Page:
Learner identity

Learner identity

Learner identity is a complex phenomenon that emerges and changes over time within varied historical, social, cultural and relational contexts. Imagine learning as a flowing river[i]: on the surface are the explicit subjects and topics we identify as valuable and encourage children to engage with, while below the surface are the various forms of expertise that enable children to comprehend, discuss and engage with the top level of knowledge and information. In the depths of the river (a space that is harder to see and understand but that underpins all learning) is the domain of learner identity. This encompasses the attitudes and habits that influence learning and the ways in which children come to understand themselves as learners. The purpose of education is not simply the transaction of knowledge but the construction of identities that will serve children positively throughout their learning journey. It is important for teachers to ask: how can my pedagogical activity positively affect children’s sense of themselves as learners? 

Early childhood educators working with a bi-cultural, play-based, child-led, and emergent  curriculum framework can consider learner identity in relation to a child’s personal interests (funds of knowledge), and reflect on how they can support these interests in meaningful ways that will foster positive learner identities in the children they work with.[ii] This resource sets out to:

  • articulate what is meant by ‘learner identity’
  • explore what a positive learner identity might look like
  • examine how teachers can support the development of positive learner identities in local contexts

It is important to note that what we consider to be a positive learner identity may vary from setting to setting, as it will be mediated by localised curriculum and specific cultural contexts. It is important not to position particular positive learner identities as superior to others, but to identify important attributes for a child’s ongoing life and learning and to implement teaching strategies that encourage positive learner identities and orientations.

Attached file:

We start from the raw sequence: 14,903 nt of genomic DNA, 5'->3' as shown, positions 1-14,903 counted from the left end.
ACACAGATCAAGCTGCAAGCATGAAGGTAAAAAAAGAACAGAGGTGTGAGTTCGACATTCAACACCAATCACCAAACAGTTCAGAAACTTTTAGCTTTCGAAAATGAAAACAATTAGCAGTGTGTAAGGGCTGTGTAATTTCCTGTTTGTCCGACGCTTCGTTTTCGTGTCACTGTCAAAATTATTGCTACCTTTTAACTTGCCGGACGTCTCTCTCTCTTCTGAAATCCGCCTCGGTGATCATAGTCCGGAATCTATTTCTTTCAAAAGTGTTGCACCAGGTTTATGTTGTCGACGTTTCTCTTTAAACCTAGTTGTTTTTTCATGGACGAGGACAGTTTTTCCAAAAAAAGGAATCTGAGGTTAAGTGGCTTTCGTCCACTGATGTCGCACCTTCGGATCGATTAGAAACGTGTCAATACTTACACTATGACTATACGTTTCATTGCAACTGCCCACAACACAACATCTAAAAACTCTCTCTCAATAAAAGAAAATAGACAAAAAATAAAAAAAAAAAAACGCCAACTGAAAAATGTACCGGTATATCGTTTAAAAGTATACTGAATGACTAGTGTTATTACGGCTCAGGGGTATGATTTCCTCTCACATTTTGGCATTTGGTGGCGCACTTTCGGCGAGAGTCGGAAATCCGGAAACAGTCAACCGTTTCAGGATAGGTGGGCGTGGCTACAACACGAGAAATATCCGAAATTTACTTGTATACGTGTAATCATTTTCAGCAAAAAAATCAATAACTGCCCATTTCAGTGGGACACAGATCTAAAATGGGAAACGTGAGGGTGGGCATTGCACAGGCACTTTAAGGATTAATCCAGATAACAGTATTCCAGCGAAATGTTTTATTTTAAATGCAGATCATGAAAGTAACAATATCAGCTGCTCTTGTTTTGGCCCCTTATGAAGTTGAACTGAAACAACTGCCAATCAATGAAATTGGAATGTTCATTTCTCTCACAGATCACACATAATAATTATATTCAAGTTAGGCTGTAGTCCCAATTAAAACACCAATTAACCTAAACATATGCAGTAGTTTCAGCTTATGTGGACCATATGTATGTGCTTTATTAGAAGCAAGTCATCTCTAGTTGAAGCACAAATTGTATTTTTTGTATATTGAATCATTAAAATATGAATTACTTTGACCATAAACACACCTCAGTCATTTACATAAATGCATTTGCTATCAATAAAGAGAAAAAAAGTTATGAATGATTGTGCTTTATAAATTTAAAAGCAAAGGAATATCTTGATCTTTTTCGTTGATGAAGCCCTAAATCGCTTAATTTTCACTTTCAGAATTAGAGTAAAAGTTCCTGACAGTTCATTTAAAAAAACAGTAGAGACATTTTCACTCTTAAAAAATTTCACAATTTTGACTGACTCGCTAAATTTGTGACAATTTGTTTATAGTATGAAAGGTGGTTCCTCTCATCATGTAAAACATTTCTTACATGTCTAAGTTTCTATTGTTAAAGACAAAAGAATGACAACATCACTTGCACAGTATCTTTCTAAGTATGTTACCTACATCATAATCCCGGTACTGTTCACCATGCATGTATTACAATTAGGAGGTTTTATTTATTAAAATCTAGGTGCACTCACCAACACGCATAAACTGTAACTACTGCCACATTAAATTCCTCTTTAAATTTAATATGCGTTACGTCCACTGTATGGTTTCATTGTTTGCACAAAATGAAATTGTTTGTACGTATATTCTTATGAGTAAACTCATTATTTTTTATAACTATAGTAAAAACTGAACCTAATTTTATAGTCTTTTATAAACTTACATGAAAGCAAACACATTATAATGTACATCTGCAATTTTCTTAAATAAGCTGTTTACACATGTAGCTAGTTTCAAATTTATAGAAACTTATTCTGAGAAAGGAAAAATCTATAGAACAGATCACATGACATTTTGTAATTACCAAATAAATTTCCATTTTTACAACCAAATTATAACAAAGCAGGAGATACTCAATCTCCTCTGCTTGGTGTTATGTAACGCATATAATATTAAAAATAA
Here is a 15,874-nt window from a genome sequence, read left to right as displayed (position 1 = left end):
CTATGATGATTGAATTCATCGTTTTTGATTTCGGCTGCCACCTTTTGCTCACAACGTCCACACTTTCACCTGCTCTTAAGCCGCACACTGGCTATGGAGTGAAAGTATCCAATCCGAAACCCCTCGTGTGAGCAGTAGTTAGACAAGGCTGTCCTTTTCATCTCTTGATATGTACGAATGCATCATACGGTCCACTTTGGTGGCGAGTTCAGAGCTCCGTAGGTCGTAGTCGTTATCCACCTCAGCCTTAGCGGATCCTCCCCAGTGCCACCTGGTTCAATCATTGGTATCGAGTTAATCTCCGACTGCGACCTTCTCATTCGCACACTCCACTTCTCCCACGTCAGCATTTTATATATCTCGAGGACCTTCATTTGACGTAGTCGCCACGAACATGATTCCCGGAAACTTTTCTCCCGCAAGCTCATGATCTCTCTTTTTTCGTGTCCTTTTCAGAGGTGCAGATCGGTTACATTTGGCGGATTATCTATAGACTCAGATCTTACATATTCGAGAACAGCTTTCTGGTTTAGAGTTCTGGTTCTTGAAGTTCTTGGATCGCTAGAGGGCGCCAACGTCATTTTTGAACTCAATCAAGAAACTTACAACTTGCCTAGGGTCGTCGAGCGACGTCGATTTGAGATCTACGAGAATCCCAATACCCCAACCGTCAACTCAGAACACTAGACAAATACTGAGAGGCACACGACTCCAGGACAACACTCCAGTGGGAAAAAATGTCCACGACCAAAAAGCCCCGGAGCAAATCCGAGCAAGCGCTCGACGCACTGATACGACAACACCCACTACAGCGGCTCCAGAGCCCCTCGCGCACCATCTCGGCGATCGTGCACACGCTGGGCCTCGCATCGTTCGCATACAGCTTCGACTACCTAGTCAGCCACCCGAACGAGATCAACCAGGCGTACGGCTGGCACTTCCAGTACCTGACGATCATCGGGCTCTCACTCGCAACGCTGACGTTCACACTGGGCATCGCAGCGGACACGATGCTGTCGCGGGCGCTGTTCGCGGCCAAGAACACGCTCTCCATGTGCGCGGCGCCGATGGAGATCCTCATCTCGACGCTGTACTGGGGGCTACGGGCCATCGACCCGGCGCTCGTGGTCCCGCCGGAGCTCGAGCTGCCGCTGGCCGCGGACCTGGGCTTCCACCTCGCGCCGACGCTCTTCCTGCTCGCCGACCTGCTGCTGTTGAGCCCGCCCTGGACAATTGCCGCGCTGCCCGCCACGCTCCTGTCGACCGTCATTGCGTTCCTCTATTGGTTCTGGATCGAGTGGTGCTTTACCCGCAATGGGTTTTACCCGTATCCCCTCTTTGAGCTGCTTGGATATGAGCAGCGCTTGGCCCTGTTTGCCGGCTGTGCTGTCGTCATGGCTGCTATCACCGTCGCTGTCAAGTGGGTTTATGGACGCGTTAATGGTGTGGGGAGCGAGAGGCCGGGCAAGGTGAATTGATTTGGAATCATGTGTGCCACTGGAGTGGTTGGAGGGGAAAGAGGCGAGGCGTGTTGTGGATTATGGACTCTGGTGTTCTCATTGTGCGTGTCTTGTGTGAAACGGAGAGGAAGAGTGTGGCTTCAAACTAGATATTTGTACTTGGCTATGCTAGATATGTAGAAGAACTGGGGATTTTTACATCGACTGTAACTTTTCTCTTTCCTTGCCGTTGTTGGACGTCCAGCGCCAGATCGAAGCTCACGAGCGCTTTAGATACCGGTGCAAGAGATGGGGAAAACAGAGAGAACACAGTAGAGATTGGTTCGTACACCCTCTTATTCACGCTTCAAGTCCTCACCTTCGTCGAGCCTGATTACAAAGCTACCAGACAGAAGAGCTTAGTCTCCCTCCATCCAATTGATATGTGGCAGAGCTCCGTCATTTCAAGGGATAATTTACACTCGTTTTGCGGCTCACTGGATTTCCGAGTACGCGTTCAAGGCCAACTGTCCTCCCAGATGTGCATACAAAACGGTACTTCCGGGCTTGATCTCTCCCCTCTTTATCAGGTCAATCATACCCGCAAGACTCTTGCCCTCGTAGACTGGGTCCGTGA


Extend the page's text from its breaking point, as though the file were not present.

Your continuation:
What do we mean by ‘learner identity’?

The notion of learner identity can be understood as the development of attitudes and habits that influence the learning process, and the emerging and constantly developing ways in which children understand themselves as learners. These attitudes and orientations towards learning can manifest both positively and negatively, so it is important for teachers to foster the development of identities that are positive about learning, and that create the conditions for children’s self-motivated future learning and engagement with a broad and balanced curriculum.[iii] Researchers argue that these positive orientations towards learning are just as valuable as the more easily measurable domains of content knowledge and skills, and indeed that they are meaningful learning outcomes in their own right.[iv] In other words, a positive learner identity is both an enabler and an outcome of a child’s education.

What does a positive learner identity look like?

The research identifies one of the key aspects of a positive learner identity as a child’s ability to tackle and persist with challenge.[v] This means that, when inevitable challenges and setbacks arise in the learning environment, children are able to focus their efforts on strategies to overcome these challenges rather than worrying that they are incompetent. This creative and self-motivated orientation towards educational challenges creates the conditions for children to demonstrate resilience in their learning.

Another key attribute for a positive learner identity is the child’s sense of agency. Fostering a sense of agency in young learners allows the child to feel empowered and to take a leadership role in relation to their learning and development. Research has found that positive learner identities are more likely to be sustained if teachers help to position learners as the authors of their own learning trajectories.  

Positive learner identity may be conceptualised in terms of ‘learning wisdom’,[vi] or knowing why, what, when and how to learn: in other words, being ready, willing and able to engage in the learning process. Research has identified five key learning wisdom domains that young children balance and negotiate as they develop their knowledge and their attitudes and orientations towards learning (although these domains could be reframed to reflect different contexts):

  • Kindness: learning to balance the perspectives of themselves, others, and the group, as well as independence and interdependence
  • Dialogue: balancing speaking and activity in various ways, such as balancing dialogue and doing, or observing and participating